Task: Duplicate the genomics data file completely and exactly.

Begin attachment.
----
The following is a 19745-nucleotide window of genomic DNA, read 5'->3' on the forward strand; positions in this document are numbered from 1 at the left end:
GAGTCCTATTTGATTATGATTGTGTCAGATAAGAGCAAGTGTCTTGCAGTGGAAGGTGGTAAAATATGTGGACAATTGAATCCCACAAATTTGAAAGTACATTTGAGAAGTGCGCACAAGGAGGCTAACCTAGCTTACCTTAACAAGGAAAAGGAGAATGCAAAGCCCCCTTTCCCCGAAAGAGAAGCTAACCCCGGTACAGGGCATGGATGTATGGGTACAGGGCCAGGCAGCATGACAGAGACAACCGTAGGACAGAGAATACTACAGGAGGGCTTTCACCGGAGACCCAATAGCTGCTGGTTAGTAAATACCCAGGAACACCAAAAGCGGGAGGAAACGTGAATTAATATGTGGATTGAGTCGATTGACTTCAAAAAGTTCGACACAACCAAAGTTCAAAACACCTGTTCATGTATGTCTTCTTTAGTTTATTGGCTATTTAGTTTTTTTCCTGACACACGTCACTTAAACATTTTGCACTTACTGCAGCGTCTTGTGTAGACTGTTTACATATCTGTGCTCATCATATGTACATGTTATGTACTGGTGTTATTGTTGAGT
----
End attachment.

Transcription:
The following is a 19745-nucleotide window of genomic DNA, read 5'->3' on the forward strand; positions in this document are numbered from 1 at the left end:
GAGTCCTATTTGATTATGATTGTGTCAGATAAGAGCAAGTGTCTTGCAGTGGAAGGTGGTAAAATATGTGGACAATTGAATCCCACAAATTTGAAAGTACATTTGAGAAGTGCGCACAAGGAGGCTAACCTAGCTTACCTTAACAAGGAAAAGGAGAATGCAAAGCCCCCTTTCCCCGAAAGAGAAGCTAACCCCGGTACAGGGCATGGATGTATGGGTACAGGGCCAGGCAGCATGACAGAGACAACCGTAGGACAGAGAATACTACAGGAGGGCTTTCACCGGAGACCCAATAGCTGCTGGTTAGTAAATACCCAGGAACACCAAAAGCGGGAGGAAACGTGAATTAATATGTGGATTGAGTCGATTGACTTCAAAAAGTTCGACACAACCAAAGTTCAAAACACCTGTTCATGTATGTCTTCTTTAGTTTATTGGCTATTTAGTTTTTTTCCTGACACACGTCACTTAAACATTTTGCACTTACTGCAGCGTCTTGTGTAGACTGTTTACATATCTGTGCTCATCATATGTACATGTTATGTACTGGTGTTATTGTTGAGT